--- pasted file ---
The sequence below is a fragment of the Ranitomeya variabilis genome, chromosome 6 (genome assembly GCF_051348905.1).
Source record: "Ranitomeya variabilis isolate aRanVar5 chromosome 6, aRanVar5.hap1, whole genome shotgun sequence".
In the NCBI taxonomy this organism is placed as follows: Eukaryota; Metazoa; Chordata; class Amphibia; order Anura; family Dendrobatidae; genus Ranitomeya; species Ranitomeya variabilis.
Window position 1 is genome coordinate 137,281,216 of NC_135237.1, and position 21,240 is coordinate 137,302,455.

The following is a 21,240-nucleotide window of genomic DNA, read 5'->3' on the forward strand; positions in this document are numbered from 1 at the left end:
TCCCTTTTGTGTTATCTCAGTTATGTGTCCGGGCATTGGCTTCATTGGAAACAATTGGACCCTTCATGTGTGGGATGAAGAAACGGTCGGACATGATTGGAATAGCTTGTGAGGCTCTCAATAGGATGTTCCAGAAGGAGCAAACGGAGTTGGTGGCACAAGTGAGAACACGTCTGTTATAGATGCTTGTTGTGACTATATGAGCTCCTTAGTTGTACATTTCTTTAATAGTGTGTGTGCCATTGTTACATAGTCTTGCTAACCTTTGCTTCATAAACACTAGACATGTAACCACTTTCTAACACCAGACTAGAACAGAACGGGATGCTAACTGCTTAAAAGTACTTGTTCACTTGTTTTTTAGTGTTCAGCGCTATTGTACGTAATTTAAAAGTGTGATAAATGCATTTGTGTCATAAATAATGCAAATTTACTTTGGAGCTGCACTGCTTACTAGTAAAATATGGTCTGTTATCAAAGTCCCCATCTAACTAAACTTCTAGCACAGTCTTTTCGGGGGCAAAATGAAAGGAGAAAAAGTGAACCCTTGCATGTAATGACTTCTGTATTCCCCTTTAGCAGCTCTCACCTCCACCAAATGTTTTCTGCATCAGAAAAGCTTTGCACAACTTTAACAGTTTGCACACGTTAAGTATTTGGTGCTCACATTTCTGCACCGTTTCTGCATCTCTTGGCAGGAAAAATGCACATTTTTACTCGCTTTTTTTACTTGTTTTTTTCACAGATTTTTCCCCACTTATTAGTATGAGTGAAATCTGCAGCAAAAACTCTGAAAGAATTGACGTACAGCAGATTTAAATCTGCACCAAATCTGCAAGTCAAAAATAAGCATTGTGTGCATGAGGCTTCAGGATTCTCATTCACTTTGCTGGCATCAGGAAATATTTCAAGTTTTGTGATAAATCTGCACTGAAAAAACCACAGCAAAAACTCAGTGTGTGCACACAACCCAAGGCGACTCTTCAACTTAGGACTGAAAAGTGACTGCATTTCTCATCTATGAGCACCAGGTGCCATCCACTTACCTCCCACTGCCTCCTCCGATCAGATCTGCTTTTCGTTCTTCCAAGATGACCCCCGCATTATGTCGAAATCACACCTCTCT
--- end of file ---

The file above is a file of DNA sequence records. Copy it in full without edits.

The sequence below is a fragment of the Ranitomeya variabilis genome, chromosome 6 (genome assembly GCF_051348905.1).
Source record: "Ranitomeya variabilis isolate aRanVar5 chromosome 6, aRanVar5.hap1, whole genome shotgun sequence".
In the NCBI taxonomy this organism is placed as follows: Eukaryota; Metazoa; Chordata; class Amphibia; order Anura; family Dendrobatidae; genus Ranitomeya; species Ranitomeya variabilis.
Window position 1 is genome coordinate 137,281,216 of NC_135237.1, and position 21,240 is coordinate 137,302,455.

The following is a 21,240-nucleotide window of genomic DNA, read 5'->3' on the forward strand; positions in this document are numbered from 1 at the left end:
TCCCTTTTGTGTTATCTCAGTTATGTGTCCGGGCATTGGCTTCATTGGAAACAATTGGACCCTTCATGTGTGGGATGAAGAAACGGTCGGACATGATTGGAATAGCTTGTGAGGCTCTCAATAGGATGTTCCAGAAGGAGCAAACGGAGTTGGTGGCACAAGTGAGAACACGTCTGTTATAGATGCTTGTTGTGACTATATGAGCTCCTTAGTTGTACATTTCTTTAATAGTGTGTGTGCCATTGTTACATAGTCTTGCTAACCTTTGCTTCATAAACACTAGACATGTAACCACTTTCTAACACCAGACTAGAACAGAACGGGATGCTAACTGCTTAAAAGTACTTGTTCACTTGTTTTTTAGTGTTCAGCGCTATTGTACGTAATTTAAAAGTGTGATAAATGCATTTGTGTCATAAATAATGCAAATTTACTTTGGAGCTGCACTGCTTACTAGTAAAATATGGTCTGTTATCAAAGTCCCCATCTAACTAAACTTCTAGCACAGTCTTTTCGGGGGCAAAATGAAAGGAGAAAAAGTGAACCCTTGCATGTAATGACTTCTGTATTCCCCTTTAGCAGCTCTCACCTCCACCAAATGTTTTCTGCATCAGAAAAGCTTTGCACAACTTTAACAGTTTGCACACGTTAAGTATTTGGTGCTCACATTTCTGCACCGTTTCTGCATCTCTTGGCAGGAAAAATGCACATTTTTACTCGCTTTTTTTACTTGTTTTTTTCACAGATTTTTCCCCACTTATTAGTATGAGTGAAATCTGCAGCAAAAACTCTGAAAGAATTGACGTACAGCAGATTTAAATCTGCACCAAATCTGCAAGTCAAAAATAAGCATTGTGTGCATGAGGCTTCAGGATTCTCATTCACTTTGCTGGCATCAGGAAATATTTCAAGTTTTGTGATAAATCTGCACTGAAAAAACCACAGCAAAAACTCAGTGTGTGCACACAACCCAAGGCGACTCTTCAACTTAGGACTGAAAAGTGACTGCATTTCTCATCTATGAGCACCAGGTGCCATCCACTTACCTCCCACTGCCTCCTCCGATCAGATCTGCTTTTCGTTCTTCCAAGATGACCCCCGCATTATGTCGAAATCACACCTCTCT